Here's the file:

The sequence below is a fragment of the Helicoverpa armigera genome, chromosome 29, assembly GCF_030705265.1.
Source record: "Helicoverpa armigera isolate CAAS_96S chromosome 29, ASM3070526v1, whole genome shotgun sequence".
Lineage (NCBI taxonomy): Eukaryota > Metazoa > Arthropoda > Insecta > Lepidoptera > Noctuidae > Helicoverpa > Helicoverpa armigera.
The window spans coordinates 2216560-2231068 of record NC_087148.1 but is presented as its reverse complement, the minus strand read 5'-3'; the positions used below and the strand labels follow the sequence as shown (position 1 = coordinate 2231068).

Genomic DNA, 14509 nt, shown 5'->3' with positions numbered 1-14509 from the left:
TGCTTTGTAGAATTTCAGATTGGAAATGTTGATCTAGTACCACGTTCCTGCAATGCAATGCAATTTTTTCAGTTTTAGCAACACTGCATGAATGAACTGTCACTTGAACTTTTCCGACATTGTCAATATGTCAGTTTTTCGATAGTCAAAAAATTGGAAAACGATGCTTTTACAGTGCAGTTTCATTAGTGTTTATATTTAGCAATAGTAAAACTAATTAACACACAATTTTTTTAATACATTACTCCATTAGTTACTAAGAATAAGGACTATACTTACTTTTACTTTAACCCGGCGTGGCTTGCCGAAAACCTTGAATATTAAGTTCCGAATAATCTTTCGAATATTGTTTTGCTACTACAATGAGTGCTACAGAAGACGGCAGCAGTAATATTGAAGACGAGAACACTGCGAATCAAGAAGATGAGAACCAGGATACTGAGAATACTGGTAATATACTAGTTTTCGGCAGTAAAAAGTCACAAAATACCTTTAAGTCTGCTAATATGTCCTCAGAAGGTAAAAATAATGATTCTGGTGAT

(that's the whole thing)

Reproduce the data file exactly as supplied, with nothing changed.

The sequence below is a fragment of the Helicoverpa armigera genome, chromosome 29, assembly GCF_030705265.1.
Source record: "Helicoverpa armigera isolate CAAS_96S chromosome 29, ASM3070526v1, whole genome shotgun sequence".
Lineage (NCBI taxonomy): Eukaryota > Metazoa > Arthropoda > Insecta > Lepidoptera > Noctuidae > Helicoverpa > Helicoverpa armigera.
The window spans coordinates 2216560-2231068 of record NC_087148.1 but is presented as its reverse complement, the minus strand read 5'-3'; the positions used below and the strand labels follow the sequence as shown (position 1 = coordinate 2231068).

Genomic DNA, 14509 nt, shown 5'->3' with positions numbered 1-14509 from the left:
TGCTTTGTAGAATTTCAGATTGGAAATGTTGATCTAGTACCACGTTCCTGCAATGCAATGCAATTTTTTCAGTTTTAGCAACACTGCATGAATGAACTGTCACTTGAACTTTTCCGACATTGTCAATATGTCAGTTTTTCGATAGTCAAAAAATTGGAAAACGATGCTTTTACAGTGCAGTTTCATTAGTGTTTATATTTAGCAATAGTAAAACTAATTAACACACAATTTTTTTAATACATTACTCCATTAGTTACTAAGAATAAGGACTATACTTACTTTTACTTTAACCCGGCGTGGCTTGCCGAAAACCTTGAATATTAAGTTCCGAATAATCTTTCGAATATTGTTTTGCTACTACAATGAGTGCTACAGAAGACGGCAGCAGTAATATTGAAGACGAGAACACTGCGAATCAAGAAGATGAGAACCAGGATACTGAGAATACTGGTAATATACTAGTTTTCGGCAGTAAAAAGTCACAAAATACCTTTAAGTCTGCTAATATGTCCTCAGAAGGTAAAAATAATGATTCTGGTGAT